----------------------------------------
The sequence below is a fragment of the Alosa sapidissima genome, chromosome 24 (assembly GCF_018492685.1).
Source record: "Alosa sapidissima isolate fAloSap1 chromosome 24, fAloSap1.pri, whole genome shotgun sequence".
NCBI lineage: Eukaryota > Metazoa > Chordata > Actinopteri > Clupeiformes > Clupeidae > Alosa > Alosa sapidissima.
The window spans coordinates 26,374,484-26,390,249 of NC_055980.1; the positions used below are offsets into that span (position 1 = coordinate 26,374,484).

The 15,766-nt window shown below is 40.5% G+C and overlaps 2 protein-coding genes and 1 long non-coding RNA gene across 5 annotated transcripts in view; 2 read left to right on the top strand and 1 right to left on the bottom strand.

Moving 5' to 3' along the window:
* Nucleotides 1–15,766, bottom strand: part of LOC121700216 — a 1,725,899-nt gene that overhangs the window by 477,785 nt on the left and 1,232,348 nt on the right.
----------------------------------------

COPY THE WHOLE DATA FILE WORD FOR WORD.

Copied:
The sequence below is a fragment of the Alosa sapidissima genome, chromosome 24 (assembly GCF_018492685.1).
Source record: "Alosa sapidissima isolate fAloSap1 chromosome 24, fAloSap1.pri, whole genome shotgun sequence".
NCBI lineage: Eukaryota > Metazoa > Chordata > Actinopteri > Clupeiformes > Clupeidae > Alosa > Alosa sapidissima.
The window spans coordinates 26,374,484-26,390,249 of NC_055980.1; the positions used below are offsets into that span (position 1 = coordinate 26,374,484).

The 15,766-nt window shown below is 40.5% G+C and overlaps 2 protein-coding genes and 1 long non-coding RNA gene across 5 annotated transcripts in view; 2 read left to right on the top strand and 1 right to left on the bottom strand.

Moving 5' to 3' along the window:
* Nucleotides 1–15,766, bottom strand: part of LOC121700216 — a 1,725,899-nt gene that overhangs the window by 477,785 nt on the left and 1,232,348 nt on the right.